cDNA Library Construction by using kits and Sequencing - (Aug/04/2014 )
I have started to study master of science. In my lab, venom peptides are study area, and I will carry out its transcriptome part as a molecular biology graduate. I have some experiences about RNA isolation, cDNA synthesis and qPCR. However, I need to perform cDNA library construction from venom gland and sequence it. Unfortunately, Neither me or someone else from our lab have no experience about it. I will write general steps that I need to apply, and questions & concerns for each step.
1. Total RNA Isolation
-> Since I am interested in expression of venom peptides of my sample, I need its mRNA sequences. I wonder that is it necessary to purificate mRNA from total RNA, or is it still okay to use total RNA as a template for cDNA synthesis by using oligodT primers (I think it complements only to poly A tails, so amplify only mRNAs, am I right?)
-> Which kit should I use?
2. cDNA library construction
-> first strand cDNA synthesis
-> PCR for enriched full-length ds cDNA
-> Ligation into vector ( which vector should I use?)
-> What about SMART cDNA library construction kit? (price, efficiency, application difficulty etc.)
4. Plasmid Isolation
What about alkaline lysis method?
5. Sequencing and obtaining high quality ESTs
What about sequencing process? 100-150 ESTs, hope that some of which may be novel peptide candidates, are enough for me. So, to obtain it which sequencing method is best for me, and which requirements have to be supplied by me to personnel who is responsible for sequencing?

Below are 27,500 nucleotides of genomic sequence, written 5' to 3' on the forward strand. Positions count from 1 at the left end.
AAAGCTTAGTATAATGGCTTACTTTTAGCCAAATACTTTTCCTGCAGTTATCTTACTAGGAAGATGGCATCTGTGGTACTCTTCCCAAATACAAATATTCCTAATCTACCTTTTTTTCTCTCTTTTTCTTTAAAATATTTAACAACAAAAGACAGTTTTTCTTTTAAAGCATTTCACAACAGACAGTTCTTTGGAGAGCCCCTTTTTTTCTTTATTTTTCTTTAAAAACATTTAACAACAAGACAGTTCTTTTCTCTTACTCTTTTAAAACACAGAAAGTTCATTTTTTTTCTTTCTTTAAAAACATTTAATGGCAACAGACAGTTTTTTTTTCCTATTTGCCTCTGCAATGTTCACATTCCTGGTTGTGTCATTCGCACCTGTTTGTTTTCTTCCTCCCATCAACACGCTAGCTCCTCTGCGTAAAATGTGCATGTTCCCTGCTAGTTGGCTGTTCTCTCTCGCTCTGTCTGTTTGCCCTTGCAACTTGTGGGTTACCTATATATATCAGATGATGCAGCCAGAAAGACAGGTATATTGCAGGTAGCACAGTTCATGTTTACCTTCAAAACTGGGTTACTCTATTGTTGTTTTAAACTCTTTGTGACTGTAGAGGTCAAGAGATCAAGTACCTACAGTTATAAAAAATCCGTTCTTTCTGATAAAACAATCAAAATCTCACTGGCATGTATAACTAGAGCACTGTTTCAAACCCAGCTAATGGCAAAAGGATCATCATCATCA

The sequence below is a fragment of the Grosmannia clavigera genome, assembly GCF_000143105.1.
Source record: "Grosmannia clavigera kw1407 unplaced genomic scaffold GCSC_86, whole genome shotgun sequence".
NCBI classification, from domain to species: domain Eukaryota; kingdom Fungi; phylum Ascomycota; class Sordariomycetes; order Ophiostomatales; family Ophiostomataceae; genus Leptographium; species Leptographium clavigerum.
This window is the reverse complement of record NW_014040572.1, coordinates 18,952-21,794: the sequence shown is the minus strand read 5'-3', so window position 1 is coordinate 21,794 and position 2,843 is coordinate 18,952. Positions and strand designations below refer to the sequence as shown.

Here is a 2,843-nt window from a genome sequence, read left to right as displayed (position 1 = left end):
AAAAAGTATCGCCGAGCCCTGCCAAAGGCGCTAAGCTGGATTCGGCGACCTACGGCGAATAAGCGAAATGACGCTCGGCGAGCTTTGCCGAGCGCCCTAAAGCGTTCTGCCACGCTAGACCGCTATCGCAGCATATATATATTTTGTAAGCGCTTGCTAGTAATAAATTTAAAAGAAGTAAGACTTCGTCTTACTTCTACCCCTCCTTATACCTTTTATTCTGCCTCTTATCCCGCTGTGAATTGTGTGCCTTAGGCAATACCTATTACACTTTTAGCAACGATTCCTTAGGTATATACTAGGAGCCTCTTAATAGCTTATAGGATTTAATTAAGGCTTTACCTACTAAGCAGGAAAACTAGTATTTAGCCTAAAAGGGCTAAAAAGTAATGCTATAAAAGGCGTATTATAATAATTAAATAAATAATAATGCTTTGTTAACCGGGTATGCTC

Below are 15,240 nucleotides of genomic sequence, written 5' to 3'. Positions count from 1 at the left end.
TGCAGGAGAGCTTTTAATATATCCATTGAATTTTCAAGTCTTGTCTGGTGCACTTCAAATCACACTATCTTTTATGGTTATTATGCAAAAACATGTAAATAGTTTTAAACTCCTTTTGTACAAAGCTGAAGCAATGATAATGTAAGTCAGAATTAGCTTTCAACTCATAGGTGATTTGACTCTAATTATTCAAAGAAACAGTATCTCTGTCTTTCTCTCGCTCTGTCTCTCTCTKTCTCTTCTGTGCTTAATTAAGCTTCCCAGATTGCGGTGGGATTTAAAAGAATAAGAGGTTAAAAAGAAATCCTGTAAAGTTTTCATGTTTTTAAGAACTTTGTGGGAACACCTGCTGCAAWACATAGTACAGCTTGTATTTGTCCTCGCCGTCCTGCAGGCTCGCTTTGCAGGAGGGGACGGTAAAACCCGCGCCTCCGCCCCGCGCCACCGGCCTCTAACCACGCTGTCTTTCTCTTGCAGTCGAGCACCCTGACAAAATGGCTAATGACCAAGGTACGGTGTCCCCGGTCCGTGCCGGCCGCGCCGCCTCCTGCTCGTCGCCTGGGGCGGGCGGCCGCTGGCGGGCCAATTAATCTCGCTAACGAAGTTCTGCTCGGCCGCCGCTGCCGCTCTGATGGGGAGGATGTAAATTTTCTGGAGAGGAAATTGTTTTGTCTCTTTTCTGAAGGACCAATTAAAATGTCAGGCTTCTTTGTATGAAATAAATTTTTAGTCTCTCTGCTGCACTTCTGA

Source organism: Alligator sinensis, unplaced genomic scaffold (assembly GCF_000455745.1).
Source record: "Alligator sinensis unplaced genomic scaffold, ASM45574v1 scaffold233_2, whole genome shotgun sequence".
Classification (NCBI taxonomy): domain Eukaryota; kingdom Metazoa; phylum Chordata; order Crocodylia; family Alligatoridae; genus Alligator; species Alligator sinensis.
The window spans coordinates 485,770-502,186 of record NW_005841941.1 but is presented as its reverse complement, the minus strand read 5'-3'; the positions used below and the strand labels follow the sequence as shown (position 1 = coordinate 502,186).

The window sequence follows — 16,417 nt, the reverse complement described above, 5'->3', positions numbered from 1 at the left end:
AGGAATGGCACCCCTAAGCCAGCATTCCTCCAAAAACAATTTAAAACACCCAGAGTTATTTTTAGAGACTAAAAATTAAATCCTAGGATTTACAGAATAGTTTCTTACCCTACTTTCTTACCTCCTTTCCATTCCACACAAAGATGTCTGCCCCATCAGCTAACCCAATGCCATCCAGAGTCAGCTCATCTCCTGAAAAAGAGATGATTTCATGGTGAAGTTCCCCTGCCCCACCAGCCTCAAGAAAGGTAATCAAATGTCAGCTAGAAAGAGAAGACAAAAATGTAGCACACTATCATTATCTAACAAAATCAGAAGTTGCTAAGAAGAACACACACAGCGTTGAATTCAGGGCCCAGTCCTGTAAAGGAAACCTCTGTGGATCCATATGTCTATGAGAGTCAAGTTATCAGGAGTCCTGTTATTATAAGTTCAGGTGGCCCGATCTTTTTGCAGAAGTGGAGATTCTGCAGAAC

For a researcher who has no experience about these techniques, do you think how long does it take to apply whole procedure? Is it logical to attempt this without experience? What should I read, watch, follow about this issue??
I will be very pleased to any comment or any guidance.
1: It should be OK to use total RNA. Note that not all mRNA are polyA tailed, but RNAs other than mRNA aren't usually polyA tailed, so this will enrich for the majority of mRNAs. Kit: depends on the sample, the gold standard is still Trizol extraction.
2:Vector - use something suitable for your purposes... what do you plan to do with the cloned sequences? I don't know anything about the SMART cDNA kit.
4: All the common kits etc use alkaline lysis for plasmid extraction. It works well, and is easy to do, even if you want to make up the buffers yourself and do a traditional plasmid DNA extraction.
5:You might want to consider a next generation sequencing process to tell you levels of expression of the particular mRNAs as well as sequence information. I don't know if these platforms are available for your tissue types though. The reagents etc that need to be supplied by you depend on who you are getting to do the sequencing.